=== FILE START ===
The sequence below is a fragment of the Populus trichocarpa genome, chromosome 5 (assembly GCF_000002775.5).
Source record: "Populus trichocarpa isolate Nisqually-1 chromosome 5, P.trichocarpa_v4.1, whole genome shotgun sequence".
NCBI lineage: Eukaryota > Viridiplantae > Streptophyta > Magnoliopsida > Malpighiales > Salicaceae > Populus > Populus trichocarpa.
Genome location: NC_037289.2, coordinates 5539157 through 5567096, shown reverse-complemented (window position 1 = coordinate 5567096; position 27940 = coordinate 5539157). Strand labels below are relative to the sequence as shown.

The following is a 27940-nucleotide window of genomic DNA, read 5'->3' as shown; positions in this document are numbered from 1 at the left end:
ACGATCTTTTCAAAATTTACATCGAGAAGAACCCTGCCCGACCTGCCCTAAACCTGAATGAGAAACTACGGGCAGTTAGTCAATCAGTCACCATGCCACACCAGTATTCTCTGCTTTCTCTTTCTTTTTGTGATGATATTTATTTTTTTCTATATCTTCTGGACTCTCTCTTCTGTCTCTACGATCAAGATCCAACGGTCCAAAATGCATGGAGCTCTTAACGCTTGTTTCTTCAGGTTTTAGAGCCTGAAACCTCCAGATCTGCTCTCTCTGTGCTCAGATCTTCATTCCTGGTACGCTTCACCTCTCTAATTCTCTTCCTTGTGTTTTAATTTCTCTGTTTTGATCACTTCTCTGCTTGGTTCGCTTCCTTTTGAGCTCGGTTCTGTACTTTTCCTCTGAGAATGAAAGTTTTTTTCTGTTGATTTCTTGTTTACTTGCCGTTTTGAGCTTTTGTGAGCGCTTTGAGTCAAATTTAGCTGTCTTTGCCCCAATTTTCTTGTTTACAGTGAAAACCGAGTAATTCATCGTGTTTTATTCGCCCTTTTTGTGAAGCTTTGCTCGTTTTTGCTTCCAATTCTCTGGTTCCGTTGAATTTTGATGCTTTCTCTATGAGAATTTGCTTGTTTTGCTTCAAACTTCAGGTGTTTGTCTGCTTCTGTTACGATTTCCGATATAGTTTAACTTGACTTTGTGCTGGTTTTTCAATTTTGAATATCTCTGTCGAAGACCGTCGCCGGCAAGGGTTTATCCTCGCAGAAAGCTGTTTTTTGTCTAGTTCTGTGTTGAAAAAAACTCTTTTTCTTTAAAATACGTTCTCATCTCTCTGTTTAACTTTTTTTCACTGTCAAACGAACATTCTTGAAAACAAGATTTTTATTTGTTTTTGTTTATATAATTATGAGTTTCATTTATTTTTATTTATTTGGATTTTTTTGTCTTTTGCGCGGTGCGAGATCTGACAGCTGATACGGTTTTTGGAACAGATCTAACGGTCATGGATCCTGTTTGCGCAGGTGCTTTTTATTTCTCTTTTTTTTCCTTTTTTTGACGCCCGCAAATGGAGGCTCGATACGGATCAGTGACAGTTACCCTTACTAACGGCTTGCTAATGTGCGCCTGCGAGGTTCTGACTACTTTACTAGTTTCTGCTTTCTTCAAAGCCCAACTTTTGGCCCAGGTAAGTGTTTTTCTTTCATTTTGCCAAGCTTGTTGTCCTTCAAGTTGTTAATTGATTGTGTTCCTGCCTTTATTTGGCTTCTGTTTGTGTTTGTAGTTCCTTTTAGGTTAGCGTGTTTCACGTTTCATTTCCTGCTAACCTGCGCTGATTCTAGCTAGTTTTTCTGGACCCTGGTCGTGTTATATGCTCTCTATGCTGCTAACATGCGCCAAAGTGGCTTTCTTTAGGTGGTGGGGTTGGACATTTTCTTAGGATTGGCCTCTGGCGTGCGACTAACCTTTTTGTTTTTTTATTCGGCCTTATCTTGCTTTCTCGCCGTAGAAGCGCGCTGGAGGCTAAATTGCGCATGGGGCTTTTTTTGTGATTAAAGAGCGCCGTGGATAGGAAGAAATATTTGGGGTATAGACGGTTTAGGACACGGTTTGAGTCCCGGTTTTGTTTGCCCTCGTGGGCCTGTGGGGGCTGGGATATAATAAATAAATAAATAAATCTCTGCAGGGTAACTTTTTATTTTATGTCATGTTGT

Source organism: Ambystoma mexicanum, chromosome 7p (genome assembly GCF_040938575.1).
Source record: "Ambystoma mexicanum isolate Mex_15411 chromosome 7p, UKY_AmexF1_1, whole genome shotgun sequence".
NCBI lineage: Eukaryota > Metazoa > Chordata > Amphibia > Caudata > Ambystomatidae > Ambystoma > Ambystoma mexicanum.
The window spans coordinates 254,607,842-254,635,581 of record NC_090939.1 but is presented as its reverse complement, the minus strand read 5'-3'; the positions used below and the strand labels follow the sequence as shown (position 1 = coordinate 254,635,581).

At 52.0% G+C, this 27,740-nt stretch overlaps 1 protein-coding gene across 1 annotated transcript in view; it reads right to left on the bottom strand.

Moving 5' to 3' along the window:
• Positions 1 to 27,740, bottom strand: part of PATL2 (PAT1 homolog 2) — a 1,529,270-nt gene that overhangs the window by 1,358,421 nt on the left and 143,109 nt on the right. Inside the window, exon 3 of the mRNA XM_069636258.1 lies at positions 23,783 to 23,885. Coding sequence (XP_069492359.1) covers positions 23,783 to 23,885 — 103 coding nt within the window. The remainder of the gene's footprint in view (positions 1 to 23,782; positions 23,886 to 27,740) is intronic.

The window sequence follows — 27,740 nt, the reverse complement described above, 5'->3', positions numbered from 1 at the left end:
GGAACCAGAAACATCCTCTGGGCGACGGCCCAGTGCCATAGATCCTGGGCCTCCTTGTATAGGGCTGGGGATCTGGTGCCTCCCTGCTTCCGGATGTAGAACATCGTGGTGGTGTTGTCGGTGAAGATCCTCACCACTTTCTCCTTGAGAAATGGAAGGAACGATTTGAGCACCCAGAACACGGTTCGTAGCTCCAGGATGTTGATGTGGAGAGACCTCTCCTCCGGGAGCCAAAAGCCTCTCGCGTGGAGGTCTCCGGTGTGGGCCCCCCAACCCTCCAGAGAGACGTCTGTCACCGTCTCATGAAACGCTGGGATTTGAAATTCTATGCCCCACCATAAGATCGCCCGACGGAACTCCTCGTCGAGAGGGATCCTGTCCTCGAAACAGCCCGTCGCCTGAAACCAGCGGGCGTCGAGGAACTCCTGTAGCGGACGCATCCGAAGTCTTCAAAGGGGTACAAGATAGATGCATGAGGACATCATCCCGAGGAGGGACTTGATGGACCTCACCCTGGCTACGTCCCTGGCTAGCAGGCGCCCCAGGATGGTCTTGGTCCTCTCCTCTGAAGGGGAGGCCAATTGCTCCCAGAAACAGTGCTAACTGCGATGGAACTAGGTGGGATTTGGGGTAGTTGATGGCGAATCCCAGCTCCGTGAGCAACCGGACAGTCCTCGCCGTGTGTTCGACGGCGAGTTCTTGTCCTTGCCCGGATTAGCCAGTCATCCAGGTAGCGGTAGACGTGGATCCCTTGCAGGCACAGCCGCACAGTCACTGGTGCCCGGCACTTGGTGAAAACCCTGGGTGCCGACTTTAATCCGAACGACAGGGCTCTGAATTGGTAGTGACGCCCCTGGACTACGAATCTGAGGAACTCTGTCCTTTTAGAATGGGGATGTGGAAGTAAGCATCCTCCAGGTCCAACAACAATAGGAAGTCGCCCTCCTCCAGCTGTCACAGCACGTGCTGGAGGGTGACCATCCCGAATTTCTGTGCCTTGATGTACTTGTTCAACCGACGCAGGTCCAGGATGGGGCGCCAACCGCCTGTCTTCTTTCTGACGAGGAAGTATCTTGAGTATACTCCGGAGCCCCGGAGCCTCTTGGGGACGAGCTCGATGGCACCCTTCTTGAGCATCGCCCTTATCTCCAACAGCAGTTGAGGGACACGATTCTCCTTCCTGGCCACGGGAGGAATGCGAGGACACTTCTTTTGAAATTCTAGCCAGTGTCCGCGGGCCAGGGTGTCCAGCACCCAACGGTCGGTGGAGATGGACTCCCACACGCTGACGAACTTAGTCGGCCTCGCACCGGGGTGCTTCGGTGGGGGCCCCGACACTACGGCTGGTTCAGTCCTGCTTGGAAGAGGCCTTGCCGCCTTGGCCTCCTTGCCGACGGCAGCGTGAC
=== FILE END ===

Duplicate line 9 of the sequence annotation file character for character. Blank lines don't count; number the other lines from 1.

NCBI lineage: Eukaryota > Metazoa > Chordata > Amphibia > Caudata > Ambystomatidae > Ambystoma > Ambystoma mexicanum.